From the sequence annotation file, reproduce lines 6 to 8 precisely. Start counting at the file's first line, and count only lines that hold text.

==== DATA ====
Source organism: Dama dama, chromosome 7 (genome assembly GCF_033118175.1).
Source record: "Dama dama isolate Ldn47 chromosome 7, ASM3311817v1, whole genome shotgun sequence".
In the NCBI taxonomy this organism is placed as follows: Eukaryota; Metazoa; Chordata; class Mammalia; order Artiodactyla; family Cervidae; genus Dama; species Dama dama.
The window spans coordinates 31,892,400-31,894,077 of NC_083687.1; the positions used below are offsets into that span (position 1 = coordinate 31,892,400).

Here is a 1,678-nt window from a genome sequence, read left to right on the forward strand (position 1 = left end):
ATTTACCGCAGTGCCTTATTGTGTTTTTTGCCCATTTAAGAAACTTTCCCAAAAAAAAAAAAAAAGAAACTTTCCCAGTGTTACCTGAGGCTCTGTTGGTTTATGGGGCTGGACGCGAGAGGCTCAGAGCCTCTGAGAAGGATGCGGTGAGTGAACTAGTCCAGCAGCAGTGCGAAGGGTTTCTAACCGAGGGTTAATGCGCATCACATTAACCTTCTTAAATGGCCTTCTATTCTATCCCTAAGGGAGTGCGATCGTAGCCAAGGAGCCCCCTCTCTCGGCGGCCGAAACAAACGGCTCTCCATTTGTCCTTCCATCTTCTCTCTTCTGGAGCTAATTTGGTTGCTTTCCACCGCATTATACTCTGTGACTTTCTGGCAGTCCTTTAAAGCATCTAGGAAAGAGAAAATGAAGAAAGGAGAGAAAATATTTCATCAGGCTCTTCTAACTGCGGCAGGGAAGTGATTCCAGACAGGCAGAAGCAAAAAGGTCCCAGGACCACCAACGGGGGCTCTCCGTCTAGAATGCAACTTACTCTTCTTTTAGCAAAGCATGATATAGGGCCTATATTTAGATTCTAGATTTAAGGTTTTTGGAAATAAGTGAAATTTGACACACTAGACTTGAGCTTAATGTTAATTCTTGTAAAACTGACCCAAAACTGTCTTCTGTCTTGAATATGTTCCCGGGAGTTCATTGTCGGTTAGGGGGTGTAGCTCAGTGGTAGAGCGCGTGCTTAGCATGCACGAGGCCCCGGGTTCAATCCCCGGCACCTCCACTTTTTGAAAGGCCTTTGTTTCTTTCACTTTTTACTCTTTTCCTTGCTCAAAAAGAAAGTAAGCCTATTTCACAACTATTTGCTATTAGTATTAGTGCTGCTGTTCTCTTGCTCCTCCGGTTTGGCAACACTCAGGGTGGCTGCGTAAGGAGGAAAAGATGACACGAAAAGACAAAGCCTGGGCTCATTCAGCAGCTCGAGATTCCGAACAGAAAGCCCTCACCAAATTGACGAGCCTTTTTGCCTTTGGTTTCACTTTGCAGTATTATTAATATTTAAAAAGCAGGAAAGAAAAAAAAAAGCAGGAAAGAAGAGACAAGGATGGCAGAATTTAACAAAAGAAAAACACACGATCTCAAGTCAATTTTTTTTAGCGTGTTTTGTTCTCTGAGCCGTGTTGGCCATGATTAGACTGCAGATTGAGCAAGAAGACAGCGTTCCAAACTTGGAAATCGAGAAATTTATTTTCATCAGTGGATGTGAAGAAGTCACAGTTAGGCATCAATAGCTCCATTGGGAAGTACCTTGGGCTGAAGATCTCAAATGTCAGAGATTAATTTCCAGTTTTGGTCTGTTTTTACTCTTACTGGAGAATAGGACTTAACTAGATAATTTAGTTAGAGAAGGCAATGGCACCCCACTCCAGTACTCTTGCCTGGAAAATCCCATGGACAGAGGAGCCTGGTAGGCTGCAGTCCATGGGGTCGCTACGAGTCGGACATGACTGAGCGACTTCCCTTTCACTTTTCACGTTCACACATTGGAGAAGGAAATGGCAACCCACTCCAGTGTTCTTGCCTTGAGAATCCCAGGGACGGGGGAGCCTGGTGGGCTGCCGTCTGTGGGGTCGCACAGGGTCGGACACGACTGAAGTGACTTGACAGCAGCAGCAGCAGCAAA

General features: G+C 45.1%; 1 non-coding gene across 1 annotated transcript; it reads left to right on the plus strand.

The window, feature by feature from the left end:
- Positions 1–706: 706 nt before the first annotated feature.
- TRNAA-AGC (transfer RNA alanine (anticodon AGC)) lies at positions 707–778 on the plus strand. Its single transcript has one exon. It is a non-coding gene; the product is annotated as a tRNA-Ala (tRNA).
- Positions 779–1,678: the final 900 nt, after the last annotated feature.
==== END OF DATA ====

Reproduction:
ATTTACCGCAGTGCCTTATTGTGTTTTTTGCCCATTTAAGAAACTTTCCCAAAAAAAAAAAAAAAGAAACTTTCCCAGTGTTACCTGAGGCTCTGTTGGTTTATGGGGCTGGACGCGAGAGGCTCAGAGCCTCTGAGAAGGATGCGGTGAGTGAACTAGTCCAGCAGCAGTGCGAAGGGTTTCTAACCGAGGGTTAATGCGCATCACATTAACCTTCTTAAATGGCCTTCTATTCTATCCCTAAGGGAGTGCGATCGTAGCCAAGGAGCCCCCTCTCTCGGCGGCCGAAACAAACGGCTCTCCATTTGTCCTTCCATCTTCTCTCTTCTGGAGCTAATTTGGTTGCTTTCCACCGCATTATACTCTGTGACTTTCTGGCAGTCCTTTAAAGCATCTAGGAAAGAGAAAATGAAGAAAGGAGAGAAAATATTTCATCAGGCTCTTCTAACTGCGGCAGGGAAGTGATTCCAGACAGGCAGAAGCAAAAAGGTCCCAGGACCACCAACGGGGGCTCTCCGTCTAGAATGCAACTTACTCTTCTTTTAGCAAAGCATGATATAGGGCCTATATTTAGATTCTAGATTTAAGGTTTTTGGAAATAAGTGAAATTTGACACACTAGACTTGAGCTTAATGTTAATTCTTGTAAAACTGACCCAAAACTGTCTTCTGTCTTGAATATGTTCCCGGGAGTTCATTGTCGGTTAGGGGGTGTAGCTCAGTGGTAGAGCGCGTGCTTAGCATGCACGAGGCCCCGGGTTCAATCCCCGGCACCTCCACTTTTTGAAAGGCCTTTGTTTCTTTCACTTTTTACTCTTTTCCTTGCTCAAAAAGAAAGTAAGCCTATTTCACAACTATTTGCTATTAGTATTAGTGCTGCTGTTCTCTTGCTCCTCCGGTTTGGCAACACTCAGGGTGGCTGCGTAAGGAGGAAAAGATGACACGAAAAGACAAAGCCTGGGCTCATTCAGCAGCTCGAGATTCCGAACAGAAAGCCCTCACCAAATTGACGAGCCTTTTTGCCTTTGGTTTCACTTTGCAGTATTATTAATATTTAAAAAGCAGGAAAGAAAAAAAAAAGCAGGAAAGAAGAGACAAGGATGGCAGAATTTAACAAAAGAAAAACACACGATCTCAAGTCAATTTTTTTTAGCGTGTTTTGTTCTCTGAGCCGTGTTGGCCATGATTAGACTGCAGATTGAGCAAGAAGACAGCGTTCCAAACTTGGAAATCGAGAAATTTATTTTCATCAGTGGATGTGAAGAAGTCACAGTTAGGCATCAATAGCTCCATTGGGAAGTACCTTGGGCTGAAGATCTCAAATGTCAGAGATTAATTTCCAGTTTTGGTCTGTTTTTACTCTTACTGGAGAATAGGACTTAACTAGATAATTTAGTTAGAGAAGGCAATGGCACCCCACTCCAGTACTCTTGCCTGGAAAATCCCATGGACAGAGGAGCCTGGTAGGCTGCAGTCCATGGGGTCGCTACGAGTCGGACATGACTGAGCGACTTCCCTTTCACTTTTCACGTTCACACATTGGAGAAGGAAATGGCAACCCACTCCAGTGTTCTTGCCTTGAGAATCCCAGGGACGGGGGAGCCTGGTGGGCTGCCGTCTGTGGGGTCGCACAGGGTCGGACACGACTGAAGTGACTTGACAGCAGCAGCAGCAGCAAA

General features: G+C 45.1%; 1 non-coding gene across 1 annotated transcript; it reads left to right on the plus strand.

The window, feature by feature from the left end: